UK Knit Camp aftermath, and human/dog creative play

posted in: Dogs, Knitting, Television | 13

I'm working on another post about UK Knit Camp. I don't know when I'll get it finished, but in the interim I have been doing what I think is an amazing job of dealing with the follow-up stress.

Yet there have been indicators that all is not as mellow as I wish, perhaps because I've been on the road a lot and my yoga practice has been even more abbreviated than usual.

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The mess is not the item on the right, which is proof that despite the fact that Ceilidh is amazingly calm for a year-old Border collie she is a Border collie. She has already removed the tennis ball from the end of her new rope toy (it took her two days: Ariel would have completed the job in less than 20 minutes). The toy still works just fine for playing tug, which is its purpose.

The mess is the item on the left. When I got the call asking me if I could get to Cleveland to tape two segments for Knitting Daily TV, I realized that my wardrobe did not meet the criteria for clothing. T-shirts don't cut it. While I have a closet full of handknits, none of them is TV-ready. They're too warm, have the wrong sleeve lengths, are in the wrong colors, or have necklines unable to accommodate a mic. (I received very detailed instructions. I will also need to get a manicure. Plain polish. That part's okay. The time and the expense of getting it done will try my patience, however.)

I thought that I just might be able to knit something in time, if I kept it simple. I found a pattern (one likely to be troublefree), buzzed over to a nearby shop and found yarn, and started knitting in my spare time. When the body was about 2 inches (5cm) along, I spread the fabric out on the bed, smoothed it thoroughly to check that I hadn't twisted the cast-on (which I'd already checked before and after knitting the first round, of course), and re-measured my gauge, which was right on. So I kept moving.

When the body was about 5 inches (12.5cm) long, I started to knit on it during a meeting and something felt wrong. I knitted a couple of rows and got that sinking feeling. I stretched out the fabric and moved the circular needle this way and that, hoping that it would straighten out into a tube. It wouldn't.

Despite my 2-inch check (I smoothed it out fully on the bed), it appeared to be true that I had managed to put a full twist into the starting row. I asked a knitterly friend if my brain was deceiving me. She said it was not. I took the object home and asked my daughter to confirm that I was seeing what I was seeing. She did.

There's no way I'll make that deadline. A friend has loaned some alternatives, but I'm supposed to have multiple choices (in case the TV stylists don't like what I offer) and each episode has to have different clothes. Fortunately, only the TOP matters. I can wear slacks that I already own. I've headed to TJMaxx and Marshall's to fill the gaps as inexpensively as possible. AARGH.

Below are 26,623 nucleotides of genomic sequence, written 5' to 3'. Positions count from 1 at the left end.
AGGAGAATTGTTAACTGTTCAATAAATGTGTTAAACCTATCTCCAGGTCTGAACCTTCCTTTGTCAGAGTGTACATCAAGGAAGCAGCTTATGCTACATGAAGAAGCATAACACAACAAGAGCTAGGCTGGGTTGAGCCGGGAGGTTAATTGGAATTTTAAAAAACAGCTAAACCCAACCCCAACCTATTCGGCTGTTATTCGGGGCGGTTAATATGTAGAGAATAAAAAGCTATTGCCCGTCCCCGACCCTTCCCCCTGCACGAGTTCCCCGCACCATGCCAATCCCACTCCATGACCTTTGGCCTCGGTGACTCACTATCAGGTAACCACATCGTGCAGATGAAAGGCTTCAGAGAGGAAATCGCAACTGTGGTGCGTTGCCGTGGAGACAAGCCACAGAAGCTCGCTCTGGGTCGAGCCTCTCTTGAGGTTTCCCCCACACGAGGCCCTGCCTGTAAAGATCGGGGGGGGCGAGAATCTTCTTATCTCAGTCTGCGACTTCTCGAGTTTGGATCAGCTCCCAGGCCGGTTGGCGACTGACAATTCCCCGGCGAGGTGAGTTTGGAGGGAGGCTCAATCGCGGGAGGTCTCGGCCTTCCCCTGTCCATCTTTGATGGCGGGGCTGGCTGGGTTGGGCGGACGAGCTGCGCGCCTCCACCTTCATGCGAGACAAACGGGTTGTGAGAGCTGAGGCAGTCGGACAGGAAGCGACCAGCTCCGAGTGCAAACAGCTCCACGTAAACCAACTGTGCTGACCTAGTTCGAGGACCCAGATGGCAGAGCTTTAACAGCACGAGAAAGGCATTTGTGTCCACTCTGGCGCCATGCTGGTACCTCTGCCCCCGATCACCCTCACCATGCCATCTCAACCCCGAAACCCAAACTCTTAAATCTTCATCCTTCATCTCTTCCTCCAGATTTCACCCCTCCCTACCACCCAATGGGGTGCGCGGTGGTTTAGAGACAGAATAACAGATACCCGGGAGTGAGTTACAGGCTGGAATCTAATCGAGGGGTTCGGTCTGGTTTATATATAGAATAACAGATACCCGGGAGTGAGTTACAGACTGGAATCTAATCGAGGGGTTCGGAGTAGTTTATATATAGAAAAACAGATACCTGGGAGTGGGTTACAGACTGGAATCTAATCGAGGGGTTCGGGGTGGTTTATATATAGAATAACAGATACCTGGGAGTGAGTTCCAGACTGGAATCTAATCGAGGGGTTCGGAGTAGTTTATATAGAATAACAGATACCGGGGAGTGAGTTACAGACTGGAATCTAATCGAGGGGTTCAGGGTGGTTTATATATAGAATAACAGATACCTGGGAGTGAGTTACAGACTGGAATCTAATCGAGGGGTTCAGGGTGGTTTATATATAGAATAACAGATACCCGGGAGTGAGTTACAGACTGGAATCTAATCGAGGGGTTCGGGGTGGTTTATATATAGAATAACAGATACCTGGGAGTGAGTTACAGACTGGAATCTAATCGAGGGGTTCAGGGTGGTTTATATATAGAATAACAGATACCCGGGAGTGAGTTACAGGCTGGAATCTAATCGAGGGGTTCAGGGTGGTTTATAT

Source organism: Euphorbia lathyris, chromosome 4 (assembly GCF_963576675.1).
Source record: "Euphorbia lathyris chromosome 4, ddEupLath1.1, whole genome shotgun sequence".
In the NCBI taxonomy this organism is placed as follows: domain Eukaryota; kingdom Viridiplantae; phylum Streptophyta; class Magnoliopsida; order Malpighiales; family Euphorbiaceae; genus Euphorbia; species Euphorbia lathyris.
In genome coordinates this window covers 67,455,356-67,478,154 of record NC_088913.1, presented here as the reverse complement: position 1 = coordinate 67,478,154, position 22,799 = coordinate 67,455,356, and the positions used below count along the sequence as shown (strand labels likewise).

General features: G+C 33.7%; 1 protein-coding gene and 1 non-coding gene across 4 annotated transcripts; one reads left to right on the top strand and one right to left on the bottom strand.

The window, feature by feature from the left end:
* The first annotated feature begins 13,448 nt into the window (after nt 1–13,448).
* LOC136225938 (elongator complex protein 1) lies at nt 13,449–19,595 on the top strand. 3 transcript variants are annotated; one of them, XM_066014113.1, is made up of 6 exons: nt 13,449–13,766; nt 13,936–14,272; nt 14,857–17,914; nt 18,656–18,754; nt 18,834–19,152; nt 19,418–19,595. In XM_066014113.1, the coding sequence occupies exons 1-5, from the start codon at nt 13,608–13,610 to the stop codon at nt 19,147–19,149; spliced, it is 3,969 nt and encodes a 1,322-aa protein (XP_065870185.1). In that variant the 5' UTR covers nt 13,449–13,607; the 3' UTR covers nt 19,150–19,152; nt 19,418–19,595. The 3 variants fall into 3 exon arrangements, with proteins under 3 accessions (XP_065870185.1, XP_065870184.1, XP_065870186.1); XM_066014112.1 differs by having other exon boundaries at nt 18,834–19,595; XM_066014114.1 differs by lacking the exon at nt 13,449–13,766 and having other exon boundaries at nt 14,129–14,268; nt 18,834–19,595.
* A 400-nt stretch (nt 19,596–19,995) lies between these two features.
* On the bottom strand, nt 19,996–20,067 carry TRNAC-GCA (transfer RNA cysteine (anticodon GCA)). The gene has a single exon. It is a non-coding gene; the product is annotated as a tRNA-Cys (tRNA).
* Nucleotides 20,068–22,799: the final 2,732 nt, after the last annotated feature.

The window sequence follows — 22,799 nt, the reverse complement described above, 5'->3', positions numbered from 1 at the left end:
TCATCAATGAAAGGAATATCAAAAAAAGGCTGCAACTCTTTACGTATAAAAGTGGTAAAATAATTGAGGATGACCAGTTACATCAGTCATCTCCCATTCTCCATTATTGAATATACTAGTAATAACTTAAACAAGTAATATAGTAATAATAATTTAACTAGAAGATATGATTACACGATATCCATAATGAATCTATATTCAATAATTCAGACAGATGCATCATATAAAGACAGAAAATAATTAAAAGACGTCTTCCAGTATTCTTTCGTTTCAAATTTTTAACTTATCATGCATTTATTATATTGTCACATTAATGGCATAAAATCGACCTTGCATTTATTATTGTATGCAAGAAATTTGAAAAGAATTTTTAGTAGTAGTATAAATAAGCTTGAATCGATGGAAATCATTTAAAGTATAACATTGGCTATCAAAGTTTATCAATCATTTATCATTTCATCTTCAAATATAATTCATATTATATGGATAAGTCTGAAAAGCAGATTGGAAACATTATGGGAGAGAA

I have never missed a cast-on twist for more than one row beyond the start. It's a sign. All is not quite well balanced around here.

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My recent travel book was Jon Franklin's The Wolf in the Parlor: The Eternal Connection between Humans and Dogs. It's a personal exploration by an experienced (Pulitzer-winning) science writer on some questions that began bugging him, like why humans and dogs have been hanging out together for so long and why they continue to do so. He ventures some theories that he doesn't present as more than that, and that may agree or disagree with other folks' ideas, but I found it a fascinating ramble through observation and, among other things, brain science by a smart guy who's got enough background to say interesting things.

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Ceilidh

And looking at a similar topic from a completely different angle:

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Tussah

News of the choreographed rock video with OK Go and a dozen dogs has been traveling around the internet, but in case you haven't seen it here's the YouTube location (3.5 minutes). It might be seen as a visual representation of some of the ideas in Franklin's book.

Here's the story behind making the video; that link has another link to the video at its top.

. . . and here, just for quirkiness, is a parody involving a cat (1 minute). . . .

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13 Responses

  1. Lindy

    I ordered “The Wolf in the Parlor” from my library. I am downloading the videos to watch. Saw the cat parody – totally bored cat – human silliness.

  2. beth

    I feel for you…the TV spot will be fabulous…the knitcamp stuff…well, it just sucks. And I haven’t even heard your story yet.

  3. Deb Robson

    Lindy, I hope you enjoy the book. I have our library's copy. I love libraries. That cat sure was tolerant–and the dogs delightfully playful and smart! I don't usually watch these things; no time. I'm glad I made an exception for that one.